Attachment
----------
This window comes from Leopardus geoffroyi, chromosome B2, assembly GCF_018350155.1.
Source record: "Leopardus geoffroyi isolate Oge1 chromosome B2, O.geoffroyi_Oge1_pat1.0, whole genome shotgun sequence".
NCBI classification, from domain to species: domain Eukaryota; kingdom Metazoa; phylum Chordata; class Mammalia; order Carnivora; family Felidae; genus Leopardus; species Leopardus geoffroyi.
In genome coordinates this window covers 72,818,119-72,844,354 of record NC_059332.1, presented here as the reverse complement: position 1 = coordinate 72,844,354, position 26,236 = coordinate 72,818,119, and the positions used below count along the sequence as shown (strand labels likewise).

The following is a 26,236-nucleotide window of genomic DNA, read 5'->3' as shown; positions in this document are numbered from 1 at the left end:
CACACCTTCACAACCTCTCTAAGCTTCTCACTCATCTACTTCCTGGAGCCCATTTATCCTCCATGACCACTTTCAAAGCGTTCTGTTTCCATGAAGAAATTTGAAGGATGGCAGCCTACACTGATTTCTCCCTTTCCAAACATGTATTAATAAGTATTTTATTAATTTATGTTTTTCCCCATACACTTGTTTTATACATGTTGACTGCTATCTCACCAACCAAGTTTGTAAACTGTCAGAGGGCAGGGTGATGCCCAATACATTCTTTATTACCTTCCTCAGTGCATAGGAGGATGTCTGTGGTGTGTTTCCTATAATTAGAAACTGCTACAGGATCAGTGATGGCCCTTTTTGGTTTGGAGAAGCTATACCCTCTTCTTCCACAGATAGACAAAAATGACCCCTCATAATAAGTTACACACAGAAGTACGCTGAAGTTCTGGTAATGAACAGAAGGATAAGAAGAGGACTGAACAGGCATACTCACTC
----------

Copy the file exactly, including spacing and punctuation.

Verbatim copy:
This window comes from Leopardus geoffroyi, chromosome B2, assembly GCF_018350155.1.
Source record: "Leopardus geoffroyi isolate Oge1 chromosome B2, O.geoffroyi_Oge1_pat1.0, whole genome shotgun sequence".
NCBI classification, from domain to species: domain Eukaryota; kingdom Metazoa; phylum Chordata; class Mammalia; order Carnivora; family Felidae; genus Leopardus; species Leopardus geoffroyi.
In genome coordinates this window covers 72,818,119-72,844,354 of record NC_059332.1, presented here as the reverse complement: position 1 = coordinate 72,844,354, position 26,236 = coordinate 72,818,119, and the positions used below count along the sequence as shown (strand labels likewise).

The following is a 26,236-nucleotide window of genomic DNA, read 5'->3' as shown; positions in this document are numbered from 1 at the left end:
CACACCTTCACAACCTCTCTAAGCTTCTCACTCATCTACTTCCTGGAGCCCATTTATCCTCCATGACCACTTTCAAAGCGTTCTGTTTCCATGAAGAAATTTGAAGGATGGCAGCCTACACTGATTTCTCCCTTTCCAAACATGTATTAATAAGTATTTTATTAATTTATGTTTTTCCCCATACACTTGTTTTATACATGTTGACTGCTATCTCACCAACCAAGTTTGTAAACTGTCAGAGGGCAGGGTGATGCCCAATACATTCTTTATTACCTTCCTCAGTGCATAGGAGGATGTCTGTGGTGTGTTTCCTATAATTAGAAACTGCTACAGGATCAGTGATGGCCCTTTTTGGTTTGGAGAAGCTATACCCTCTTCTTCCACAGATAGACAAAAATGACCCCTCATAATAAGTTACACACAGAAGTACGCTGAAGTTCTGGTAATGAACAGAAGGATAAGAAGAGGACTGAACAGGCATACTCACTC